I’ve loved dosa since I had them for breakfast in the Indian quarter of Singapore several years ago. Soft and crispy at the same time – and incredibly tasty.
The traditional recipe has soaked and ground rice and urad dhal and a period of fermentation. This is all very well if you are not impatient, but not so good if you want to eat them NOW!
This recipe is a tweak of a Jamie Oliver and some other recipes for quick dosa that use a variety of flours and baking powder instead. I used these flours because I had them in the cupboard. You could easily make them gluten free by leaving the wheat flour out.
I’m going to let the batter I’ve made ferment overnight and try it again tomorrow to see if it tastes better, but they taste pretty good right now.
It is traditional to eat these with a spiced potato filling, but today I used some leftover dhal and some sauteed greens from the garden. To be honest you could put anything savoury into them.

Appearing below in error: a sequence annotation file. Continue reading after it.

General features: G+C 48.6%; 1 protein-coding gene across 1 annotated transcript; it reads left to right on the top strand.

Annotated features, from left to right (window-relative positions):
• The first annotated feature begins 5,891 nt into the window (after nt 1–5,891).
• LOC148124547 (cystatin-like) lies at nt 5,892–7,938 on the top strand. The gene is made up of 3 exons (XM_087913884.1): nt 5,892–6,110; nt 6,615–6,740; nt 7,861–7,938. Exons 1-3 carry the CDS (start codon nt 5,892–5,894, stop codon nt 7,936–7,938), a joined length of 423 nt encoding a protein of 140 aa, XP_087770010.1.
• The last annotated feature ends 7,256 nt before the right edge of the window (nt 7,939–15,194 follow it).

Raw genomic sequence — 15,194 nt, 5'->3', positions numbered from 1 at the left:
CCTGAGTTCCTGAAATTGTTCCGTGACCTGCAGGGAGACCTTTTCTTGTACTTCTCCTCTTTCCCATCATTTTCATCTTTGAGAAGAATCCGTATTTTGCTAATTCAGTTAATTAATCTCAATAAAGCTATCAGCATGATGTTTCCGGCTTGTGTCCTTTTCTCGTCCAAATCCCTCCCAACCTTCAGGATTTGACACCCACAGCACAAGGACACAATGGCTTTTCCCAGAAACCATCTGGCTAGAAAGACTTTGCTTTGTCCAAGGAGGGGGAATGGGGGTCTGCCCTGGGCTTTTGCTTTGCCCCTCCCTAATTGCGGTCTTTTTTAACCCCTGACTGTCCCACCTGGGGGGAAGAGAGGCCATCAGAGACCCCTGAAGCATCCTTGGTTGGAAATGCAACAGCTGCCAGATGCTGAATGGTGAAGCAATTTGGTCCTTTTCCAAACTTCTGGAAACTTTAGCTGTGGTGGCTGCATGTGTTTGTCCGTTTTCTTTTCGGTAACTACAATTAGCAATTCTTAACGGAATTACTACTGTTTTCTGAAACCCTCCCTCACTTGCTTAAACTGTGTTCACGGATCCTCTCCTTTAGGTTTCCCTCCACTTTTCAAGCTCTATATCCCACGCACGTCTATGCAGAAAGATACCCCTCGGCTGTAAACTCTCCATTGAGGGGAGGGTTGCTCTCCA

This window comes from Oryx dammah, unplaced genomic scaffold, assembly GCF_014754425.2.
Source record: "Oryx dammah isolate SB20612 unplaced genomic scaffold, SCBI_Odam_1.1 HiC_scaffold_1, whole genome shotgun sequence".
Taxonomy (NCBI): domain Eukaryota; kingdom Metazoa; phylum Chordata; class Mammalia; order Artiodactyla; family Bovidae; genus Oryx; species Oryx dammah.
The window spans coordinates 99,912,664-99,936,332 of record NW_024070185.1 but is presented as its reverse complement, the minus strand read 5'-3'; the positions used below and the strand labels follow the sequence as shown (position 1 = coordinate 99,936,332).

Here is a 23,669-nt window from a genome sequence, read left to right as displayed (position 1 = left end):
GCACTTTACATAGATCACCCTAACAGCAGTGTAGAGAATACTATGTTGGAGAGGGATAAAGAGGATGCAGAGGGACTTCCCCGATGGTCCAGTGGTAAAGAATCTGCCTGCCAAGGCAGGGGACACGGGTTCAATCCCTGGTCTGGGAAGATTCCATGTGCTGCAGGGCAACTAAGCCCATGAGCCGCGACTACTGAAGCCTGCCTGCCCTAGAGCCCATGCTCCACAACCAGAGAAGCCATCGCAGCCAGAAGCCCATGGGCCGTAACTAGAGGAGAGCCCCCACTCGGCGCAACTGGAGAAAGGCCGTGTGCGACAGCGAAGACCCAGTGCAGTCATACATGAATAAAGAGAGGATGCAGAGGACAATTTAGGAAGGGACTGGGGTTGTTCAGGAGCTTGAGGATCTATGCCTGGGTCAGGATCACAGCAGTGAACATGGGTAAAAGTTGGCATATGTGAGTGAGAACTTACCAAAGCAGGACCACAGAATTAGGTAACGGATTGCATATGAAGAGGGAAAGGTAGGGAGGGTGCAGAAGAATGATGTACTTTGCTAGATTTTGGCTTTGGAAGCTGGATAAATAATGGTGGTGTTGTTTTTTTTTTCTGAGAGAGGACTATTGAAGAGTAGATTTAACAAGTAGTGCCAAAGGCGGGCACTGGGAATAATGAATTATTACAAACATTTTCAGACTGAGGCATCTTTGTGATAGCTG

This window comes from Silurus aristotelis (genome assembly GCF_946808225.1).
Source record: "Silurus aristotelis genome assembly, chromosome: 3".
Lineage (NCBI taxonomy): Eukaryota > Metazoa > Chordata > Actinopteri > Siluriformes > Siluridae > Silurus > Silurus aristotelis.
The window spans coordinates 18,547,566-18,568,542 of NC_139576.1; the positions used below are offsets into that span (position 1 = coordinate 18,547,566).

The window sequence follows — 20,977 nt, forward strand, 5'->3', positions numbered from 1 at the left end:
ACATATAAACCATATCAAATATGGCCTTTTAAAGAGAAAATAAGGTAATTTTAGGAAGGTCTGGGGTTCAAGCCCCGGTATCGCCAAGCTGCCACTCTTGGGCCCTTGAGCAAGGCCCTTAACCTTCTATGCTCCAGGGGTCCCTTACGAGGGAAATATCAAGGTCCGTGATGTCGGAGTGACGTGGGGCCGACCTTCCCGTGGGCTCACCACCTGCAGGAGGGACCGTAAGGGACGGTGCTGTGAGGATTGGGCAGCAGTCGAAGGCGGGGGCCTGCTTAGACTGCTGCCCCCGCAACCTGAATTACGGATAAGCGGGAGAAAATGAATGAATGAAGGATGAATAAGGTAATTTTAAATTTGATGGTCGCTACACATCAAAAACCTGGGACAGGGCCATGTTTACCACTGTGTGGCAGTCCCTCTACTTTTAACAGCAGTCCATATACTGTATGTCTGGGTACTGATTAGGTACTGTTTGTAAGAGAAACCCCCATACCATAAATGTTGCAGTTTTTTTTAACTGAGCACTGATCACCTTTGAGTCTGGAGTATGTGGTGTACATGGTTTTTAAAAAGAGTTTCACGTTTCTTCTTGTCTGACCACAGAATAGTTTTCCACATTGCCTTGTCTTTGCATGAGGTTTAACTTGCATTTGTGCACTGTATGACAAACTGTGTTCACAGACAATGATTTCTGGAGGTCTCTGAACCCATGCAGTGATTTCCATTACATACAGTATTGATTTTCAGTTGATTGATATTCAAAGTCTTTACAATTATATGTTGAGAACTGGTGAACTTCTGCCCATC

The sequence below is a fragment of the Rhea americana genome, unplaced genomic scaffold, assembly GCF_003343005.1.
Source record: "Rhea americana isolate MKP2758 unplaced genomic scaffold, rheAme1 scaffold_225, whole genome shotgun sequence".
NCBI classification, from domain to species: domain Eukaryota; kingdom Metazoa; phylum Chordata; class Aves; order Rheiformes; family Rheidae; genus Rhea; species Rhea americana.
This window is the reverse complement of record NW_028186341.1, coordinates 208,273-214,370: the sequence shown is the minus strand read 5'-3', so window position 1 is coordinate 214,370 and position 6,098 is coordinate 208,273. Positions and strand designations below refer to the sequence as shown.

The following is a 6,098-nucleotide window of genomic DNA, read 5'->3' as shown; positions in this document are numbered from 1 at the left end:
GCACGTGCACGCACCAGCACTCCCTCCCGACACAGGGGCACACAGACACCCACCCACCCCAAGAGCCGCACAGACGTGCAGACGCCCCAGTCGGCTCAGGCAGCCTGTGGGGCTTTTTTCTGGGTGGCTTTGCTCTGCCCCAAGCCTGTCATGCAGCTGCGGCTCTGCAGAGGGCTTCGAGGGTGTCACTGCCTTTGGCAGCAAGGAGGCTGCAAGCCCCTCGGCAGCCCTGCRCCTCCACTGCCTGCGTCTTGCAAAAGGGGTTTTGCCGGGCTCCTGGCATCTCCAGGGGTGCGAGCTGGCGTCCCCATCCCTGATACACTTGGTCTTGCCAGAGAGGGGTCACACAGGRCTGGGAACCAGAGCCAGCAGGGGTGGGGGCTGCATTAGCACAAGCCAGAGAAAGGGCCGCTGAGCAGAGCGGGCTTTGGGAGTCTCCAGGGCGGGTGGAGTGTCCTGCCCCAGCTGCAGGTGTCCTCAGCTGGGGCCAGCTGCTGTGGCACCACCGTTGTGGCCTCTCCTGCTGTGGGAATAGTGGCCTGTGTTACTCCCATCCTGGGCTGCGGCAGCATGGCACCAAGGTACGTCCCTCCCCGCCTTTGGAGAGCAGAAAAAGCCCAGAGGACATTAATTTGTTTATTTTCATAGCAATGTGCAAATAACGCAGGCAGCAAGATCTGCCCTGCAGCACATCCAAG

- ¼ cup besan (chickpea) flour
- ¼ cup mung bean flour
- ¼ cup wheat flour
- ¼ cup rice flour
- ¾ to 1 cups water
- 1 pinch salt
- ½ teaspoon baking powder
- seasonings of various sorts (see notes)
- Mix the flours, salt and baking powder together, add the water and mix to a thin batter. You might need a bit more or less water. It needs to be like crepe batter so you can get it to spread in the pan. If you can wait, let it sit for 30 mins.
- Heat a large frying pan and add a small amount of oil. Mix the batter again and pour some into the pan and swivel the pan around to spread the batter as quickly as possible before it sets. If it doesn't spread out very well, it probably means you need to add some more water to the batter.
- Let it cook until the top dries out slightly and has some bubbles. Flip and cook the other side. They don't take long. The first side should be golden brown and the second will just have some golden brown spots on it.
- Fill, roll and eat.
One other thing, traditional dosa batter is much thicker and spread with the back of a spoon around the pan. This instant variety is thinner and poured.